Monday's Statistics Canada December 31 stocks report perhaps attracted little attention and led to a muted market reaction overall. The potential existed for a surprise in Monday's canola data following Statistics Canada's December release of 2017 production estimates with production of canola estimated higher than the highest trade estimate. This was despite challenging growing conditions faced in many areas of the Prairies.
In the case of canola, December 31 stocks were estimated 5.7% higher year over year to a record 14.1 million metric tons, two million metric tons higher than the five-year average. Stocks in commercial facilities were 228,000 metric tons lower than December 2016 at 1.605 mmt, while farm stocks climbed 1 mmt year over year to a record 12.5 mmt.
Media reports and social media debate leading up to this report suggest that the record 2017 production may have been over-stated, which may be supported by current market signals. The attached chart shows where the estimated stocks are located. Manitoba producers are said to be holding 1.7 mmt, up 18.1% or 260,000 mt and below the record volume reported for the province for December 31 2009. Saskatchewan producers are estimated to hold a record 6.410 mmt, up 4.2% or 260,000 mt from last year. Alberta producers are estimated to hold a record 4.4 mmt, up 12.1% or 475,000 mt from 2016.
Are producers holding canola as tight as what is reported? Despite total crop-year supplies being 1 mmt higher than government estimates show for 2016/17, producer deliveries into licensed facilities through the first half of the crop year are 3% behind the same week last year. Spot basis is seen narrowing or strengthening, with Monday's average Prairie basis calculated at $17.15/mt under the March, as compared to $29.75 under this time last year when reported stocks were tighter. Basis for July 2018 delivery averages at $14.84/mt, despite the record stocks reported on farm that could be expected to lead to late crop-year deliveries.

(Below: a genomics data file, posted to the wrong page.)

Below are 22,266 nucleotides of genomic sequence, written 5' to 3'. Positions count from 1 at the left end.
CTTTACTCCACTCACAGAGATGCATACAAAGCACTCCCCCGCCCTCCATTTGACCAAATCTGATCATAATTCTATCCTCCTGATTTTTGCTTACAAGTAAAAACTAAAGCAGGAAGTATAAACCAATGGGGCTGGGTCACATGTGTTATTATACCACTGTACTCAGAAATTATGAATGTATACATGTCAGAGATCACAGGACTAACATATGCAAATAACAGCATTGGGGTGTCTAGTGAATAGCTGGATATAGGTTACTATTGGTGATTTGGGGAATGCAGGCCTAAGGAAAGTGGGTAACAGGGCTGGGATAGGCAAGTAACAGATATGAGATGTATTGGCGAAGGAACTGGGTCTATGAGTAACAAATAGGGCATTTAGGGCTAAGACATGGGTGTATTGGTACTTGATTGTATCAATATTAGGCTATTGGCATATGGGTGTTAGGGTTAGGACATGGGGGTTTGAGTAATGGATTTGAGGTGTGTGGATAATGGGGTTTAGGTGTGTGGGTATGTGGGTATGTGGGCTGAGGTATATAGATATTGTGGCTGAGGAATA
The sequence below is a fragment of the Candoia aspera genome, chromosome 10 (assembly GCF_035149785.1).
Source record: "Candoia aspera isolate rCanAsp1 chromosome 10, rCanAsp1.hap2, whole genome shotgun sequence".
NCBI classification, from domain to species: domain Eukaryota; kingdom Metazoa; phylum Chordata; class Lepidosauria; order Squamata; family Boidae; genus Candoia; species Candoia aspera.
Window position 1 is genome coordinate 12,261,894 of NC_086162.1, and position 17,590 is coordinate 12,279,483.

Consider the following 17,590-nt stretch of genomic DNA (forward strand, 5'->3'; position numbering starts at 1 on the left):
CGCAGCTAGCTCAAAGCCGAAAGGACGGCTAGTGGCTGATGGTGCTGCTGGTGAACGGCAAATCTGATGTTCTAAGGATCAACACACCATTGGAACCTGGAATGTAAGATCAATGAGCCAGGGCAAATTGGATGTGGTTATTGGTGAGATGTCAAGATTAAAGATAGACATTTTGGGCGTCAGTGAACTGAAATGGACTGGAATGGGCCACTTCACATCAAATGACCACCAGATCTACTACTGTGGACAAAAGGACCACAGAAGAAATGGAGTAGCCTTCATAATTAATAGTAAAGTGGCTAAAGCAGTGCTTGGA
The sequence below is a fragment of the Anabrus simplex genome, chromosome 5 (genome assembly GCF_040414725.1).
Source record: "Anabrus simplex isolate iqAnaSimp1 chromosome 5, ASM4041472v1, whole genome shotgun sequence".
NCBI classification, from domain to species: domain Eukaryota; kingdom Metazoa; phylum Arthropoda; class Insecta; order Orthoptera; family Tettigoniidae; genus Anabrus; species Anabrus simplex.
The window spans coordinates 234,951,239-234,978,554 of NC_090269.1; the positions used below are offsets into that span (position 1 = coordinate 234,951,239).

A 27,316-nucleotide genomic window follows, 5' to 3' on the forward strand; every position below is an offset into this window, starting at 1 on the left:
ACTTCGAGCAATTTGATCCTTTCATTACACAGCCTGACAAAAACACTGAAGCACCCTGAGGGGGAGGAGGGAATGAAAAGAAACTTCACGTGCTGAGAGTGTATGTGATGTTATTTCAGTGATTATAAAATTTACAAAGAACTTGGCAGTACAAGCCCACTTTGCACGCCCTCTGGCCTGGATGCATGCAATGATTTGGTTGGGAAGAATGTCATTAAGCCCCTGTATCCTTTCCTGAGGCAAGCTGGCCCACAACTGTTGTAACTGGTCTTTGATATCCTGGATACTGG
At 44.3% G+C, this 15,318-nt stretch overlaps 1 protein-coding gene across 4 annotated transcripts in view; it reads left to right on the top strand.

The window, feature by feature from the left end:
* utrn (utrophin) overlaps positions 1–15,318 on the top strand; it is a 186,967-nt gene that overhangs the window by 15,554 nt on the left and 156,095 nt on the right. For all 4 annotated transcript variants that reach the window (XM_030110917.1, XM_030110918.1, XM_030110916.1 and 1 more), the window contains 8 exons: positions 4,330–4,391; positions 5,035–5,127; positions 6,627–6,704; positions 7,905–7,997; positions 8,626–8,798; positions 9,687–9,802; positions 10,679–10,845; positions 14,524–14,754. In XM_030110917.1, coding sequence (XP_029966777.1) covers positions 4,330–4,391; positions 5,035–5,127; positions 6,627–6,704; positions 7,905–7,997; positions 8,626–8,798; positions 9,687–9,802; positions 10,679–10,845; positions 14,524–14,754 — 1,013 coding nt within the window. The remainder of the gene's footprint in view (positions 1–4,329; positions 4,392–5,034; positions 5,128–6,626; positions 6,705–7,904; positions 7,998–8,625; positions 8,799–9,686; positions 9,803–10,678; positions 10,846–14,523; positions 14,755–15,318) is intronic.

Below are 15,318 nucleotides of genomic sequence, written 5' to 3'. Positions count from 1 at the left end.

The December 31 stocks estimate combined with the 2017 Jan through July 31 disappearance of 12 mmt would suggest ending stocks could even be higher than the 2 mmt estimate currently seen in AAFC's January supply and demand estimates, which is currently viewed as 652,000 mt higher than estimated for the 2016/17 crop year.
While the market ended higher on Monday given the weaker Canadian dollar trade, the nearby March/May spread strengthened to minus $5.60/mt, signaling a less-bearish response by commercial traders. This could be viewed as a neutral level of carry. As well, the weekly chart continues to show sideways momentum as traders seek direction.
One further observation. A significant year-over-year increase in ending stocks combined with reports of a record acreage expected to be seeded in 2018 might be expected to lead to bearish signals in the new-crop trade, although this is not the case. The November contract closed closer to the upper-end of the sideways range seen over the past eight weeks. Meanwhile, the Nov18/Jan19 spread closed at minus $4.30/mt (Jan over the November), which could also be viewed as a neutral level of carry.
DTN 360 Poll
Watch for the next DTN 360 Poll that asks if you agree with the significant increase in farm stocks of canola as reported in Monday's Statistics Canada report. You can weigh in on this and other polls which are found at the lower right of your DTN Canada Home Page.
Cliff Jamieson can be reached at firstname.lastname@example.org
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